Posts Tagged Jonathan Coulton
I felt a bit bad about having to truncate the full-length instrumental that Colleen and Joseph made for JoCo Day is Wunnerful, so, having already taught my robot choir the main melody, I decided to record my own cover of Christmastime is Wunnerful. I was toying with the idea of making it a mashup with Jonathan Coulton’s other Christmas classic, Chiron Beta Prime (since the source tracks for that are available), when I realised that even without modification, Christmastime is Wunnerful is quite amusing to listen to while watching Tom Ellsworth‘s music video for Chiron Beta Prime. So I decided to edit that video (with Tom’s permission) to match my cover. Here is the result:
For comparison, here’s the original Chiron Beta Prime video. I didn’t have to change very much, really:
I had to pretty much abandon the ‘daily’ part of Holidailies because ended up flyng to New Zealand, which in itself takes more than a day without internet. But here’s some more holiday for you.
The voices I used were, in order of appearance:
Adult human male: Alex
Standard robots: Zarvox
Festive holiday figure robots for the purposes of augmenting human morale and productivity: Trinoids
Adult human female: Victoria
Human male emulation for the purposes of undetectable redaction: Ralph
Juvenile human: Junior
I also used the bells and ‘Message redacted’ tracks from Chiron Beta Prime, and the ‘Machines’ track from The Future Soon.
I signed up for Holidailies knowing full well I’d miss the first day. The reason why will probably not amaze you.
A couple of my friends (or was it the same friend twice?) mentioned this Holidailies thing, and although I have too many things to do already, I reasoned that I did get through half of National(?) Poetry Writing Month relatively unscathed, so maybe I should do it. I signed up for it on December 1, knowing full well I probably wouldn’t be able to post anything that day. You see, I was busy working on something that had to be finished by the end of December 1 in Brooklyn, but would be unlikely to be done before midnight in my own time zone. I did finish it in time, so I’m posting it here as either my December 1 or December 2 post, depending on whether I get around to making something else worth posting today.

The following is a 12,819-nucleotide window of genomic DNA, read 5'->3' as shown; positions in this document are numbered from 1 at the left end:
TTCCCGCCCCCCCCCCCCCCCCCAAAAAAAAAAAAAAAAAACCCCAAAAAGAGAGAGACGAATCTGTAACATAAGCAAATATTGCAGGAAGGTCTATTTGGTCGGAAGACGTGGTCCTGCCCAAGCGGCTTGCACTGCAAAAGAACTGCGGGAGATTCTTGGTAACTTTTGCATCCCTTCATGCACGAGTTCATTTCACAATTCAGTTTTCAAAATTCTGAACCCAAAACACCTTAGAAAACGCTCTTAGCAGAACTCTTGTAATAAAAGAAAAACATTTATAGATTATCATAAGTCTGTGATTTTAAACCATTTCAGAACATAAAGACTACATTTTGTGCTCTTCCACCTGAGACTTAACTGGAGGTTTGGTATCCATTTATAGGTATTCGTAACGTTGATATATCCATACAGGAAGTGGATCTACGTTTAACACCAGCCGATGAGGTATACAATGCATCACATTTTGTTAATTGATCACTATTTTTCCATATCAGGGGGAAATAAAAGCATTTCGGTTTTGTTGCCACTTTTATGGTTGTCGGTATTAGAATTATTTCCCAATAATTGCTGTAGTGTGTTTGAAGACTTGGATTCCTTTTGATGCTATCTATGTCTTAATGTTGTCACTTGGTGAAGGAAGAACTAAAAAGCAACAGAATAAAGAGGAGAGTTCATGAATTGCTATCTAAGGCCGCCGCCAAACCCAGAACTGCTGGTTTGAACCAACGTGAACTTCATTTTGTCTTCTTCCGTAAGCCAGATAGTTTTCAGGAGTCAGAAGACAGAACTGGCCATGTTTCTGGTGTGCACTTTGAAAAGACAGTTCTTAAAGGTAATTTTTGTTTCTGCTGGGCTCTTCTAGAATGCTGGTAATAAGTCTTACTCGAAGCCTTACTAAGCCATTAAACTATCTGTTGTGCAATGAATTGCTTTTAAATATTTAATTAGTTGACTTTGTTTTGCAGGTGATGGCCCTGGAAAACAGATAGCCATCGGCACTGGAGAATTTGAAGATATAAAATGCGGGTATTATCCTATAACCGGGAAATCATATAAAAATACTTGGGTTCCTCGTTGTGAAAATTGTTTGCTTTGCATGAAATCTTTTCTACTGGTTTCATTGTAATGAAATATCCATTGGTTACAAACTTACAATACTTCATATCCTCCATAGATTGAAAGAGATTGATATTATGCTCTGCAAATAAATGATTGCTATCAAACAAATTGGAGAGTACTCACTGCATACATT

I did the video editing for this collaborative birthday video for Jonathan Coulton from his fans, the sixth one so far. Tradition dictates that no matter how early somebody starts suggesting we make something, nobody actually does anything until December 1 is almost upon us, and this year it was really down to the wire; the first contributions were sent in on November 29, and although many people had previously expressed an interest in participating, in the last few days we could only gather four people, some robots, and a cat. It’s a good thing I’d already learnt the basics of Final Cut Pro while making the Paul and Storm karaoke video, so I could do a lot of things fairly quickly, even if I probably went overboard on the things Final Cut can do that iMovie couldn’t, and there are many other things that I’d have liked to spend more time getting right.
The song is based on ‘Christmastime is Wunnerful’ from Jonathan Coulton’s and John Roderick’s Christmas album, One Christmas at a Time.